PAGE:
U.S. has approved $1 Billion Arms Sale to Nigeria.
Newsonline reports that the U.S. government has announced that it has approved the sale of attack aircraft and other pieces of equipment to Nigeria. The aircraft is expected to be used against terrorists and other gunmen operating in the West African country.
According to a statement Thursday by the U.S. Defense Security Cooperation Agency, the pieces of equipment are to cost Nigeria about $997 million.
The acquisition of the aircraft and other pieces of equipment comes less than a year after the U.S. government supplied the country with 12 units of super Tucano aircraft paid for by Nigeria.
Newsonline recalls that the Nigerian Air Force (NAF) last year, took delivery of the second batch of six A-29 Super Tucano aircraft from the United States.
The first batch also comprising six aircraft was delivered in July 2021.
New pieces of equipment
According to the Thursday statement, the pieces of equipment requested to be purchased by the Nigerian government include 12 AH-1Z Attack Helicopters; twenty-eight (28) T-700 GE 401C engines (24 installed, 4 spares); and two thousand (2,000) Advanced Precision Kill Weapon System (APKWS) guidance sections.
Others are Night Vision Cueing Display (NVCD); commercial variant GPS with St andard Positioning Service (SPS), and communication equipment.
The pieces of equipment also include electronic warfare systems; AN/AVS-9 Aviator’s Night Vision Imaging System; M197 20mm machine gun; Target Sight System (TSS); support equipment; spare engine containers; spare and repair parts; tools and test equipment; technical data and publication.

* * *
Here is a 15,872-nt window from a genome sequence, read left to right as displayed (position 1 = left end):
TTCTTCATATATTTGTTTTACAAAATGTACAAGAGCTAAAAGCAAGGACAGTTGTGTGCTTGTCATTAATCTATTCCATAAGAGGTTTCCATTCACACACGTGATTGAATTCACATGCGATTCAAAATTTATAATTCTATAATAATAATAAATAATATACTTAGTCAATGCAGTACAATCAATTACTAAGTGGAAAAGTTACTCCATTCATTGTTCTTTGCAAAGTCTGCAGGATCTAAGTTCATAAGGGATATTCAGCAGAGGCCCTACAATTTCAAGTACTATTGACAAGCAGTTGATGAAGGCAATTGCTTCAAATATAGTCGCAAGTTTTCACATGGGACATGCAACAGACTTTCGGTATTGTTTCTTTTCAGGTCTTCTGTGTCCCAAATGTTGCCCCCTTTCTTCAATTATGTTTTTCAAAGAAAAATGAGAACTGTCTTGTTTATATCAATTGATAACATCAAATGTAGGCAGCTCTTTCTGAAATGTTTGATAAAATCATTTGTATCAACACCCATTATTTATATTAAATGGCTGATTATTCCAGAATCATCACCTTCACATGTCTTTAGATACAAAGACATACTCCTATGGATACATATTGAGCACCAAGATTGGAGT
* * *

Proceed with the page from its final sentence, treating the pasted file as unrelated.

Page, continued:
The statement said the sum to be paid by Nigeria also covers the training of personnel in handling the pieces of equipment.
“This proposed sale will support the foreign policy goals and national security objectives of the United States by improving the security of a strategic partner in Sub-Saharan Africa.
“The proposed sale will better equip Nigeria to contribute to shared security objectives, promote regional stability and build interoperability with the U.S. and other Western partners.
“This sale will be a major contribution to U.S. and Nigerian security goals. Nigeria will have no difficulty absorbing the equipment and services into its armed force,” the statement read.
The U.S. also stated that training of Nigerian officials for the maintenance of the equipment will be for a period of five years and will require approximately three contractor support representatives to reside in Nigeria for a period of two years.
Nigeria’s recent purchase of weapons from the U.S. has faced no criticism. However, in the recent past, Nigeria’s human rights record was mentioned as a reason the U.S. refused to sell weapons to the country.
Former U.S. President Barack Obama had blocked the sale of the Tucano aircraft to Nigeria based on Nigeria’s poor human rights record. Mr Obama’s successor, Donald Trump, however, reversed the decision and approved the sale.
Before taking the delivery of the Tucano aircraft, the Nigerian Air Force had disclosed last year that air fighters from Nigeria were already in the U.S. receiving additional training on the usage and the applications of the jets when eventually added to the Nigerian fleet.
The aircraft was expected to aid the fight against insecurity in the northeast and other parts of the country but the security situation has not improved across the country despite the purchase.